The UK is in lockdown. But looking at pictures of passengers arriving at Heathrow last week, you could be forgiven for thinking otherwise: long snaking queues of people waiting to go through immigration, mostly masked-up but with little hope of social distancing.
Currently anyone entering the country has to isolate for 10 days, although this policy is set to be beefed up with the introduction of mandatory hotel quarantine for those arrive from high-risk coronavirus hotspots.
As Britons are told to forget about booking foreign holidays anytime soon, you might ask: why are people still flying into the UK at all?
What are the current rules?
Boris Johnson scrapped all travel corridors earlier this month to “protect against the risk of as yet unidentified new strains” of coronavirus.
It means that now arrivals from every destination need to self-isolate for 10 days, or receive a negative result from a coronavirus test taken at least five days after they enter the UK.
Direct flights from parts of the world with new coronavirus variants, such as South Africa and Brazil, are banned.
Currently all travellers must provide contact details and their UK address. They can then travel - by public transport if necessary - to their home or to the place where they plan to self-isolate.
How many people are flying into the UK every day?
The exact number is hard to quantify. Air traffic records stop at 2019, when a record 296,658,000 passengers passed through UK airports on arriving and departing flights.
This number is believed to have sharply fallen but one newspaper claimed 10,000 people were still coming in a day through Heathrow Airport. These numbers are estimates and can be far lower.
There are anecdotal reports of planes arriving in the UK largely empty, and holiday companies such as TUI have now grounded all flights.
Which jobs are exempt from travel restrictions?
The Government have published a lengthy list of the type of jobs that are exempt from quarantine which is continually updated.
The protected roles include; elite sportspeople, nuclear technology workers, seasonal agricultural workers and other key infrastructure workers.
Drivers of goods need only to provide a passenger locator form and do not need to provide a negative Covid test or self-isolate.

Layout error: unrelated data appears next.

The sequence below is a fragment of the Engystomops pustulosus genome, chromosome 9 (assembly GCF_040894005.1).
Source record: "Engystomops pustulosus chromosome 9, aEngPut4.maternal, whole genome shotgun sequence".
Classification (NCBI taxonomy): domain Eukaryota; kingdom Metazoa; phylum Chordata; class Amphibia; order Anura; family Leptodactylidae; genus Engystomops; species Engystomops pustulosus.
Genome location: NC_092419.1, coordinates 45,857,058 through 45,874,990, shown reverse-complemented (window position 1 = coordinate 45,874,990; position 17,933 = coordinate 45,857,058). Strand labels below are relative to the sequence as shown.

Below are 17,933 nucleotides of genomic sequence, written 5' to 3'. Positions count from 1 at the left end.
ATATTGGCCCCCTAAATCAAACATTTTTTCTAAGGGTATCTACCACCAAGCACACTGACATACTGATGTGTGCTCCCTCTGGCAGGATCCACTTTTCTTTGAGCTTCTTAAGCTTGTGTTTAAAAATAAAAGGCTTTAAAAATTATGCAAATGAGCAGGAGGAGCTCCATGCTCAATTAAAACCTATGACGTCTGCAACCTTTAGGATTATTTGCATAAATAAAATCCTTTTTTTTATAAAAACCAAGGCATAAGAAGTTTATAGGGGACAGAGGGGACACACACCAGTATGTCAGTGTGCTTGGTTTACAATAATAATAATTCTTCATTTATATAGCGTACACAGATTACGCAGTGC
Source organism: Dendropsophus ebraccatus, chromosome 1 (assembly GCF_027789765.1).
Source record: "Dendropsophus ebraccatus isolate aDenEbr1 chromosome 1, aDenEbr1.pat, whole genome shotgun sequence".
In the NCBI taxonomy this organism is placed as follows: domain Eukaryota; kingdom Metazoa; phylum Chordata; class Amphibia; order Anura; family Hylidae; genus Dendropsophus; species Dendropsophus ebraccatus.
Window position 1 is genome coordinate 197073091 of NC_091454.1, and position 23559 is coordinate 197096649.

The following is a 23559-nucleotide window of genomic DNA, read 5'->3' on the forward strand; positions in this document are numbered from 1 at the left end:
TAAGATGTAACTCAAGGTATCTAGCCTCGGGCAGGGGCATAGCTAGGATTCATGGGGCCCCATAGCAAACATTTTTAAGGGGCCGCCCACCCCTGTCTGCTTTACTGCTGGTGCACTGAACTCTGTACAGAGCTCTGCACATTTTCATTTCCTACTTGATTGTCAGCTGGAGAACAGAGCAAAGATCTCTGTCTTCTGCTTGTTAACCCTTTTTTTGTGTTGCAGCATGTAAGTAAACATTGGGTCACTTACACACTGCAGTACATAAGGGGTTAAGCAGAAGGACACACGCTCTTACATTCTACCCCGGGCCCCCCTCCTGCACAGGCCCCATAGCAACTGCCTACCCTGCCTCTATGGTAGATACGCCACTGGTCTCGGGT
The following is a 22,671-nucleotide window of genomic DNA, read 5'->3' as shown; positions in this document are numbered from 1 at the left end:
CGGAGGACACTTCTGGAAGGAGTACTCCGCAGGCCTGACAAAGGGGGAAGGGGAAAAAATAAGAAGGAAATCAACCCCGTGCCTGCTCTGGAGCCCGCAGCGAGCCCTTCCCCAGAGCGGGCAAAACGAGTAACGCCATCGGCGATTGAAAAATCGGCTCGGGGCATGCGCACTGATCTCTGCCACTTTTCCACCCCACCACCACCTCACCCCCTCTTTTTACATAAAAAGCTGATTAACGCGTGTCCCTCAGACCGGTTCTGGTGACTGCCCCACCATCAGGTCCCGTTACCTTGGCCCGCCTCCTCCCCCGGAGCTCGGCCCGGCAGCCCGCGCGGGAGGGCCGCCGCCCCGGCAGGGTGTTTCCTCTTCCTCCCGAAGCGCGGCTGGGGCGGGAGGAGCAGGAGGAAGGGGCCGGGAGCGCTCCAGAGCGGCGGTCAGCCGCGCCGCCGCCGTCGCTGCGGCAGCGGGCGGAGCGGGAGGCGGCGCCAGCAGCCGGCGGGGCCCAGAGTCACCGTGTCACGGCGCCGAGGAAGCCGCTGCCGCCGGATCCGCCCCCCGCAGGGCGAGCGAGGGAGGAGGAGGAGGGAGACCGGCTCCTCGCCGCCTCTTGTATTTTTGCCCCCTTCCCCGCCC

Business directors bringing jobs and investment to the UK, journalists, advertising and performing arts proffessionals were all struck off on January 18.
Despite these rules and exemptions, it is reported there are not any specific reason-for-travel checks by officials on arrivals.
What have other countries done?
Australia and New Zealand both closed their borders to almost all visitors in March, although travellers from New Zealand have been allowed to enter most Australian states without quarantine since October.
In Ireland you must fill in a passenger locator form. Failing to do so results in a fine of £2,200 a prison term of up to six months, or both.
Passengers arriving from South Africa or the UK must have tested negative for the virus within 72 hours of their arrival in Ireland and are still required to isolate for 14 days.
Where are flights coming from?
A look at the Heathrow arrivals board shows dozens of flights arriving from countries including Hong Kong, United Arab Emirates, the United States and Nigeria, as well as a host of domestic flights.
London Stansted had only four incoming flights scheduled for January 26 from Istanbul and eastern Europe.
Are these rules likely to change soon?
Boris Johnson is expected to approve plans to force some travellers arriving in the UK to quarantine in hotels to limit the spread of new coronavirus variants.
The Prime Minister will discuss proposals for arrivals to quarantine in designated hotels to ensure they follow self-isolation rules with senior ministers on Tuesday.
Reports have suggested that arrivals would have to cover the price of quarantining in hotels for 10 days, potentially setting them back more than £1,000.
When can I book a summer holiday?
Millions of people in Britain were today advised by a Government minister not to book a summer holiday abroad at this stage as new border controls are set to be introduced.
Asked whether his advice to people considering booking a summer holiday now was not to do so right now, vaccines minister Nadhim Zahawi responded: “Absolutely.
“At the moment, we have reached base camp, if I can describe it as that, with the vaccine deployment programme, over six and a half million people now with the first dose..a long way to go.
“We have had tremendous performance, the NHS family, our armed forces, the private sector, and the brilliant volunteers have come together to deliver this deployment.
“It’s far too early, there are still 37,000 people in hospital with Covid at the moment, it’s far too early for us to even speculate about the summer.”